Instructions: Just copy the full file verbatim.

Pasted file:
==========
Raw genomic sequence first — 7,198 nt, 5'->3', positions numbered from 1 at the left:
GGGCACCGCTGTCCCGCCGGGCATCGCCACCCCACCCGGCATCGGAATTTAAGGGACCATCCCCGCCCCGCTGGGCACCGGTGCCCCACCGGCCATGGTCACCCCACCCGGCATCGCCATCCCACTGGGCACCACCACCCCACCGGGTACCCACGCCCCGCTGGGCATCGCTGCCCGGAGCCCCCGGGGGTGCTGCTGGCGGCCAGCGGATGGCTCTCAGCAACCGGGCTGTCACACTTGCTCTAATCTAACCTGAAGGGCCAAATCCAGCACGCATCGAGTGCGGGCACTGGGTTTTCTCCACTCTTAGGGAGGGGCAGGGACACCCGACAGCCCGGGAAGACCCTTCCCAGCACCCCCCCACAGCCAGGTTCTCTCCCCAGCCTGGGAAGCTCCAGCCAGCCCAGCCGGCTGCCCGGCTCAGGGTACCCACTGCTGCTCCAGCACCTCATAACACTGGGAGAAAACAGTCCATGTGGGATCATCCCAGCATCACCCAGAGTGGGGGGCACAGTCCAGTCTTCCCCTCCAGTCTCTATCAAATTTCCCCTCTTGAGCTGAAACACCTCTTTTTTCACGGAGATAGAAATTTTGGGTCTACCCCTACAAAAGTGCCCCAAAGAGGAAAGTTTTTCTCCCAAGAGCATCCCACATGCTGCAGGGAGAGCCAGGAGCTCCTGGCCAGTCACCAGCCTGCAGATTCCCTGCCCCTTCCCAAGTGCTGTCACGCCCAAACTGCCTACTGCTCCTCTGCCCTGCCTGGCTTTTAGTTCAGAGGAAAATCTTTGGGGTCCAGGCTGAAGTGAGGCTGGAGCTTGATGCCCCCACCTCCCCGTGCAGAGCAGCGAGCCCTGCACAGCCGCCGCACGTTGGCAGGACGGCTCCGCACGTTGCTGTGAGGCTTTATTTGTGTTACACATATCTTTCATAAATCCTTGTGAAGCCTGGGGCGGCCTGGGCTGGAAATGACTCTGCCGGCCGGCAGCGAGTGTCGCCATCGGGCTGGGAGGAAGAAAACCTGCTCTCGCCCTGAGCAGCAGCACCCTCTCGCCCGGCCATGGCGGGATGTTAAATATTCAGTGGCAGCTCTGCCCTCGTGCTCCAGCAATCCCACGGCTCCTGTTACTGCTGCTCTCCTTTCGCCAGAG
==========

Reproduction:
Raw genomic sequence first — 7,198 nt, 5'->3', positions numbered from 1 at the left:
GGGCACCGCTGTCCCGCCGGGCATCGCCACCCCACCCGGCATCGGAATTTAAGGGACCATCCCCGCCCCGCTGGGCACCGGTGCCCCACCGGCCATGGTCACCCCACCCGGCATCGCCATCCCACTGGGCACCACCACCCCACCGGGTACCCACGCCCCGCTGGGCATCGCTGCCCGGAGCCCCCGGGGGTGCTGCTGGCGGCCAGCGGATGGCTCTCAGCAACCGGGCTGTCACACTTGCTCTAATCTAACCTGAAGGGCCAAATCCAGCACGCATCGAGTGCGGGCACTGGGTTTTCTCCACTCTTAGGGAGGGGCAGGGACACCCGACAGCCCGGGAAGACCCTTCCCAGCACCCCCCCACAGCCAGGTTCTCTCCCCAGCCTGGGAAGCTCCAGCCAGCCCAGCCGGCTGCCCGGCTCAGGGTACCCACTGCTGCTCCAGCACCTCATAACACTGGGAGAAAACAGTCCATGTGGGATCATCCCAGCATCACCCAGAGTGGGGGGCACAGTCCAGTCTTCCCCTCCAGTCTCTATCAAATTTCCCCTCTTGAGCTGAAACACCTCTTTTTTCACGGAGATAGAAATTTTGGGTCTACCCCTACAAAAGTGCCCCAAAGAGGAAAGTTTTTCTCCCAAGAGCATCCCACATGCTGCAGGGAGAGCCAGGAGCTCCTGGCCAGTCACCAGCCTGCAGATTCCCTGCCCCTTCCCAAGTGCTGTCACGCCCAAACTGCCTACTGCTCCTCTGCCCTGCCTGGCTTTTAGTTCAGAGGAAAATCTTTGGGGTCCAGGCTGAAGTGAGGCTGGAGCTTGATGCCCCCACCTCCCCGTGCAGAGCAGCGAGCCCTGCACAGCCGCCGCACGTTGGCAGGACGGCTCCGCACGTTGCTGTGAGGCTTTATTTGTGTTACACATATCTTTCATAAATCCTTGTGAAGCCTGGGGCGGCCTGGGCTGGAAATGACTCTGCCGGCCGGCAGCGAGTGTCGCCATCGGGCTGGGAGGAAGAAAACCTGCTCTCGCCCTGAGCAGCAGCACCCTCTCGCCCGGCCATGGCGGGATGTTAAATATTCAGTGGCAGCTCTGCCCTCGTGCTCCAGCAATCCCACGGCTCCTGTTACTGCTGCTCTCCTTTCGCCAGAG